For manufacturers that have to rigorously document their operations, the FDA highly recommends following the process-validation life cycle, which can be viewed as a process with four core steps: design, confirm, monitor, and assess. Every step of the way, the key to success is advanced automation technology. Together, the life cycle and a fully integrated control and information system can provide manufacturers with the real-time information needed to help identify and control quality deficiencies. The documentation these tools provide also can help drug manufacturers clear the highest hurdle: FDA approval. Following FDA guidance, manufacturers can use these tools to constantly enhance their processes, operations, and product quality.

Step one in the process is design. Different production lines require different process and control parameters, depending on the drug. Ingredients vary, as do temperatures and packaging. Labels are almost always different depending on the drug. So on the production line, hardware and software must be designed to carefully control and monitor these requirements and associated operating parameters. There are certain standards that manufacturing control systems must meet to satisfy federal regulators and stay on the fast track to validation.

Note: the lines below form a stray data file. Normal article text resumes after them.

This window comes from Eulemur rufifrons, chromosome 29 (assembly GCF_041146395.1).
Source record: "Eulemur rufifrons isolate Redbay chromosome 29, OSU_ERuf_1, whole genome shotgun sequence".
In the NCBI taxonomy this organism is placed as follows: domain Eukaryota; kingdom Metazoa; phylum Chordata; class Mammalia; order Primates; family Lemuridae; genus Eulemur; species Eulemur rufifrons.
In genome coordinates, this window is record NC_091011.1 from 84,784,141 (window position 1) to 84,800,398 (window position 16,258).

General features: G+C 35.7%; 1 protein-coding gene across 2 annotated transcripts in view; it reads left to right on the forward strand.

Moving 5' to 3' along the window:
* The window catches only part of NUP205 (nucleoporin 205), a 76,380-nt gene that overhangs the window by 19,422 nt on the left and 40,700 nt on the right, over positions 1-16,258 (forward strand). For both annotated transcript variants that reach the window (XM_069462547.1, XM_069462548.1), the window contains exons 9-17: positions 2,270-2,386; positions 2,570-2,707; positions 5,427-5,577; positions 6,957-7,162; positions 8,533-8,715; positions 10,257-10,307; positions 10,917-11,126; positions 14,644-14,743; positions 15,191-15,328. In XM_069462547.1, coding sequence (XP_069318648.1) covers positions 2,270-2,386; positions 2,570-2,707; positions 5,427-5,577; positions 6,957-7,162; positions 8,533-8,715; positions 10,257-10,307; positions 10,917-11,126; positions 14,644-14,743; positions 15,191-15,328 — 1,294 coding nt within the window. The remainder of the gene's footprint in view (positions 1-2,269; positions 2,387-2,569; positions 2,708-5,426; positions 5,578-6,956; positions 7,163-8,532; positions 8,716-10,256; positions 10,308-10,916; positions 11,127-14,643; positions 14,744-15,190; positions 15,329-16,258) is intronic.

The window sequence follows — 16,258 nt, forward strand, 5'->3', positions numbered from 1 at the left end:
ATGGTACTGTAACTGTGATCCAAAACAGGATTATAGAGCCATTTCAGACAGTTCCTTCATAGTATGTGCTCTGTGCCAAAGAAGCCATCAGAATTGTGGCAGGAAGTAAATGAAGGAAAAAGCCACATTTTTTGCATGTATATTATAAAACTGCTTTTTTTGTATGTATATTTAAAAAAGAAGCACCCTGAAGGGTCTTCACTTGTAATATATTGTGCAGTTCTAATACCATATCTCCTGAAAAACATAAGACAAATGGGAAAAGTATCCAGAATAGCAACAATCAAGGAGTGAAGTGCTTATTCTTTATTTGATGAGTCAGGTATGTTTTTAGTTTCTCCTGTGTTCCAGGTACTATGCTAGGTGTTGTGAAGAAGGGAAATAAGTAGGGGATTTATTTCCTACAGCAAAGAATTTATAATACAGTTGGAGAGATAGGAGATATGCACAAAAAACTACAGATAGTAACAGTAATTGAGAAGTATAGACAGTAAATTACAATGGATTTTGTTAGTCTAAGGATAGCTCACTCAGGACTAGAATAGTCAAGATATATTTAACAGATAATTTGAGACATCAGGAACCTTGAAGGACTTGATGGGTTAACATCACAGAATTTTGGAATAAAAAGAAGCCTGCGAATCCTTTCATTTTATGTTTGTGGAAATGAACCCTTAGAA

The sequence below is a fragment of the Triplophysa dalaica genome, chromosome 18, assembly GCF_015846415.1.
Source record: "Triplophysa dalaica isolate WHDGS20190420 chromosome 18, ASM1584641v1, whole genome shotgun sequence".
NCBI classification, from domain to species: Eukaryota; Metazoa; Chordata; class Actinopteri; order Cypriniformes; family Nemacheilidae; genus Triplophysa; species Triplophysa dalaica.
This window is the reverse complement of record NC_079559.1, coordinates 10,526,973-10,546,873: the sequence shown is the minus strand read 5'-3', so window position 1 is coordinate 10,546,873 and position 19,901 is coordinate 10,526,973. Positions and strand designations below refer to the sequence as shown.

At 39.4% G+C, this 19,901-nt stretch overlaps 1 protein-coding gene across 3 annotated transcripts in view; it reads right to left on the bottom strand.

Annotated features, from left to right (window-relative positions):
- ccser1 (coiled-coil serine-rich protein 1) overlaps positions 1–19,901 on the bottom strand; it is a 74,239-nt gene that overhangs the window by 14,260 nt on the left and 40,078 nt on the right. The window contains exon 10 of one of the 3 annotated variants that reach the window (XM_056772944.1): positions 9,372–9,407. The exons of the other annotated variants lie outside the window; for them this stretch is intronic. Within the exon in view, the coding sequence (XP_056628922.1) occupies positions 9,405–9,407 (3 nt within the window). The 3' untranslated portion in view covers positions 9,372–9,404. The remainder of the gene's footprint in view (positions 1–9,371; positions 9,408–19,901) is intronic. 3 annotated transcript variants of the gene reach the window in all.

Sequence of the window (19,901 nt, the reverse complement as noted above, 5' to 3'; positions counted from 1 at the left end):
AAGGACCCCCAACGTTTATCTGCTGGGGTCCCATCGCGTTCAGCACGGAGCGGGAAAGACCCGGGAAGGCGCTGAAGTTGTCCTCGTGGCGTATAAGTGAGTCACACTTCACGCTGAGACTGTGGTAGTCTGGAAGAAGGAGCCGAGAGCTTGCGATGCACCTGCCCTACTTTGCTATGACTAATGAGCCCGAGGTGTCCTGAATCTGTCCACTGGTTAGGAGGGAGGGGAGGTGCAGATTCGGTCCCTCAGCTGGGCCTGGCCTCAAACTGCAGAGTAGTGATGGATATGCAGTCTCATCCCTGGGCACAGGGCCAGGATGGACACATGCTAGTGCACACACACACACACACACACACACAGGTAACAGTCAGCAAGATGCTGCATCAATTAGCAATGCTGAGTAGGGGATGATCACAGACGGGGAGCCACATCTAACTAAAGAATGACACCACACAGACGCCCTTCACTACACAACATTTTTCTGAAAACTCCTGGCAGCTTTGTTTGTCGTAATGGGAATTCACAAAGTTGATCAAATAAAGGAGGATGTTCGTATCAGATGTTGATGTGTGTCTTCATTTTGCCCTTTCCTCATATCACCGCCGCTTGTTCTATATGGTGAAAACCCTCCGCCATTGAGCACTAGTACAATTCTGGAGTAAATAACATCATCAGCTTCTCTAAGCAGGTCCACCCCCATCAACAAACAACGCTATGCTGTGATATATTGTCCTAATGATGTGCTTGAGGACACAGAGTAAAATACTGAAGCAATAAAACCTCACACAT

When designing system architecture, drug makers must ensure their equipment is properly installed to operate consistently and reliably. They also must incorporate programs within their process that have the ability to relay critical operating data and information, such as when a batch temperature is too high or a line is down, to technicians, engineers, and executives. This can streamline such processes as risk assessment and troubleshooting.

Another point manufacturers should consider when designing their system is selecting automated equipment that is compliant with ISA-88 standards, meaning the equipment can separate its performance operating information from batch-related parameter information. That way, through the use of various manufacturing software applications, drug makers can monitor the effectiveness of their equipment and attribute each piece of equipment to steps in a recipe. In worst-case scenarios, such as batch deviation, manufacturers can quickly identify the source of the problem, reconcile differences, and replace or modify equipment if needed.